Saving Scotland's Red Squirrels

Cosy hideouts

 

1st December 2016, by Stewart Smith - Squirrel Volunteer

Winter has arrived in Scotland. People are trudging home in the dark at 4 o’clock, and newspapers are threatening blizzards, and “the coldest winter on record”, which never materialises. Red squirrels, meanwhile are haring around, eating what they can, burying nuts, and scurrying in the direction of their dreys.

Contrary to popular belief, squirrels do not hibernate. However they do spent less time in search of food, and more time sleeping. To provide warmth and protection from the elements during the coldest months, squirrels build winter dreys. Unlike summer dreys, which are open platforms, similar in design to birds’ nests, winter dreys are broadly spherical and enclosed, but for a small entrance hole. They are constructed of interwoven twigs on the outside with softer furnishings of moss and dried leaves to give some home comforts on the inside.

New dreys are usually built, and existing ones renovated and repaired throughout the Autumn. However, as they are often positioned high up in trees, they tend only to become visible when deciduous trees drop their leaves.  Squirrels will often own and maintain several dreys, to allow them to retreat to another warm home in the event that the ‘principle residence’ is destroyed or damaged by the elements or other animals, or is infested by creepy-crawlies.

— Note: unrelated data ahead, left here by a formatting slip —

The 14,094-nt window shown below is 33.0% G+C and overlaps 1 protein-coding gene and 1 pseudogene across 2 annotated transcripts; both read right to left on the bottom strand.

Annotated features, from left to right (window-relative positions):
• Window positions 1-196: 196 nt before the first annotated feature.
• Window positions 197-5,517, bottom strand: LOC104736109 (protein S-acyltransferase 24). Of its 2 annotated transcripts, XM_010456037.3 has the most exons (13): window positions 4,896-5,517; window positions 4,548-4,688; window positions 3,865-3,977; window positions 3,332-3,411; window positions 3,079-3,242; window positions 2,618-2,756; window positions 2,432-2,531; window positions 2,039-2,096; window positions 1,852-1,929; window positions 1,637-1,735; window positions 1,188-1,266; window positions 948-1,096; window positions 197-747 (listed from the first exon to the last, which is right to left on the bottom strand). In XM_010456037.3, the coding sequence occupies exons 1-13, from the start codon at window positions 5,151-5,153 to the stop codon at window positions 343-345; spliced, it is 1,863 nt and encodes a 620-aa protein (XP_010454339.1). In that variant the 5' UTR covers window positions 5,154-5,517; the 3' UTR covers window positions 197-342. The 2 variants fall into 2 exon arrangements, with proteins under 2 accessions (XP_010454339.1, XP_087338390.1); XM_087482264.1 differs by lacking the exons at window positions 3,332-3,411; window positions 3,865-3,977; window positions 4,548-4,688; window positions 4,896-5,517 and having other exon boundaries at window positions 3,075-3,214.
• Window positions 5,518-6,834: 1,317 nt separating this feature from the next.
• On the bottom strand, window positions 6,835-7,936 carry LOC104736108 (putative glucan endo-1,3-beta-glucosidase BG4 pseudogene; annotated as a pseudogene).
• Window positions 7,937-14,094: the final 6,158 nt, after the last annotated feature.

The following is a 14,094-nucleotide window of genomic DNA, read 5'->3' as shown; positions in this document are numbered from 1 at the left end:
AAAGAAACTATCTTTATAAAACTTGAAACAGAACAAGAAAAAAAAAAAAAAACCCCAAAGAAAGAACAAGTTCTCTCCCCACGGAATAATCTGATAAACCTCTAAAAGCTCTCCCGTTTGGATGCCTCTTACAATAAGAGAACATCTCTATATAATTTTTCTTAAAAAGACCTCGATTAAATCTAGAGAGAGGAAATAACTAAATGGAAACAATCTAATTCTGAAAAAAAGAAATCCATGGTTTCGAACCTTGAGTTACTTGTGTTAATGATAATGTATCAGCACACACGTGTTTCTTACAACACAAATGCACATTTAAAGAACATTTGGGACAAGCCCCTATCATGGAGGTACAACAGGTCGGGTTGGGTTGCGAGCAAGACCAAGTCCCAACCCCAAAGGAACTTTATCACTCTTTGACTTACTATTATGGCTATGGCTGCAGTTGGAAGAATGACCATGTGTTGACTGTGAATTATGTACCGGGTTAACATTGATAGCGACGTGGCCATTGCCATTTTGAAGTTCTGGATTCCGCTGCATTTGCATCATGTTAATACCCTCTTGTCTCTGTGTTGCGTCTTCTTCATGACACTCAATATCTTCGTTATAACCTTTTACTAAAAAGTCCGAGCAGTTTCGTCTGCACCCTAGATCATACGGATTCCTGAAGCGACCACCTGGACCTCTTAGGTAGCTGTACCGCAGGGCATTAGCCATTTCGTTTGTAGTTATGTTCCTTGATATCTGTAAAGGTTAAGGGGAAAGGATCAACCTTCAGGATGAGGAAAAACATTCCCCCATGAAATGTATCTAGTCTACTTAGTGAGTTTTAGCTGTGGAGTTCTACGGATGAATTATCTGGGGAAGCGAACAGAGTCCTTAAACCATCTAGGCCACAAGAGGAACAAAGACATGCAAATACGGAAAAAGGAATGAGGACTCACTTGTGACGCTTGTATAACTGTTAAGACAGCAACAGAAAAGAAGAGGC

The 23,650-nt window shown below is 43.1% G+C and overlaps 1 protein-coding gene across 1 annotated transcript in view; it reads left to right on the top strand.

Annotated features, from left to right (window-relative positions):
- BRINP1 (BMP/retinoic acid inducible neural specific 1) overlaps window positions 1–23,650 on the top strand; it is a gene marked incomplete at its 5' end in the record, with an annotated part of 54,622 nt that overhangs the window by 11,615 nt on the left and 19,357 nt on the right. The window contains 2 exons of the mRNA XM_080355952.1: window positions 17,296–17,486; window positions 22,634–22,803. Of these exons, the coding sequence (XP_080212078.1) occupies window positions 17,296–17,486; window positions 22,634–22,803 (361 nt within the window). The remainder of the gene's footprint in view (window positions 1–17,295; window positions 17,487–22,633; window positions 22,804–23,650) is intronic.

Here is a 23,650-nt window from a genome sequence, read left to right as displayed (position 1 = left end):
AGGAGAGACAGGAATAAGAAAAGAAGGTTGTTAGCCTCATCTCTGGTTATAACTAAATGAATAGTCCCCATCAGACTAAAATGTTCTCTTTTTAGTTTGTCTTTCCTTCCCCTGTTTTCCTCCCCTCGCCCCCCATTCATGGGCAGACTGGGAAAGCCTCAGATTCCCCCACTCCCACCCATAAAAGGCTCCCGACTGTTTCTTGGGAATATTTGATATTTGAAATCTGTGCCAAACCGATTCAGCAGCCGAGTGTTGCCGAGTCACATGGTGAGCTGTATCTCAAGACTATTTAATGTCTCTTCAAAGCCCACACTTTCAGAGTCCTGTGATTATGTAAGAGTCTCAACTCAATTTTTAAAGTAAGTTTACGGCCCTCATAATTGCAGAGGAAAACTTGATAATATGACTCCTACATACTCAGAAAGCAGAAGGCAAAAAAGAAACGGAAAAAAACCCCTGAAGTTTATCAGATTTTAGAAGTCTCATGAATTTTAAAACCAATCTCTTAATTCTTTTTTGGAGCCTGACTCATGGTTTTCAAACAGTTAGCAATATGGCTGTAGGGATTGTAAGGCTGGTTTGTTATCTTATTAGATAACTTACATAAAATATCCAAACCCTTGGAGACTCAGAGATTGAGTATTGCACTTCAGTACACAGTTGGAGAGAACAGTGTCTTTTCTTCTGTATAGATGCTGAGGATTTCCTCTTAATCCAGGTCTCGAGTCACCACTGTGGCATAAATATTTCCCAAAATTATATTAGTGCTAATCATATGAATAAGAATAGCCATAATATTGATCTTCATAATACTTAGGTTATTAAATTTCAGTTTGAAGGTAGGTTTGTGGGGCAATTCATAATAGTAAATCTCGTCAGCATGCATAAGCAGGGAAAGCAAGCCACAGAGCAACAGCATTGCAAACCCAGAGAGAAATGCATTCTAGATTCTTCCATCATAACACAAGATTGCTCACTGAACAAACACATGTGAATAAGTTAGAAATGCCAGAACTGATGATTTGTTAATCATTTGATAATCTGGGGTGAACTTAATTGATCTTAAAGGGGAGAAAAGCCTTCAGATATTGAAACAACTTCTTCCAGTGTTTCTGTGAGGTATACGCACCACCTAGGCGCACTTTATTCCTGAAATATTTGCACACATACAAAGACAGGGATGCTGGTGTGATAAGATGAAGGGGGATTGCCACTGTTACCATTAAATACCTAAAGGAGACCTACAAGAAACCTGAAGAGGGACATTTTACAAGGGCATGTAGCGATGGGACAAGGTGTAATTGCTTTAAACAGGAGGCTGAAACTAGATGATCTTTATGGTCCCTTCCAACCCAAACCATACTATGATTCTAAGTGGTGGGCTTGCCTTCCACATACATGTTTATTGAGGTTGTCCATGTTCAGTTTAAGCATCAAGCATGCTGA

A surprisingly common occurrence is the sharing of dreys by squirrels, something which they seem to be happy to do, with the added body heat lending appeal to the convivial vibe. Even more surprising is the fact that there is a squirrel ‘time share’ arrangement, whereby a squirrel will spend the winter occupying another squirrel’s drey, showing us that in the harshest of conditions, ownership is put aside in favour of mutual survival.  

 

This year's sightings

 
 
 

Programme leaders

Scottish Wildlife Trust Forestry Commission Scottish Land and Estates
 
Scottish Natural Heritage Red Squirrel Survival Trust RSPB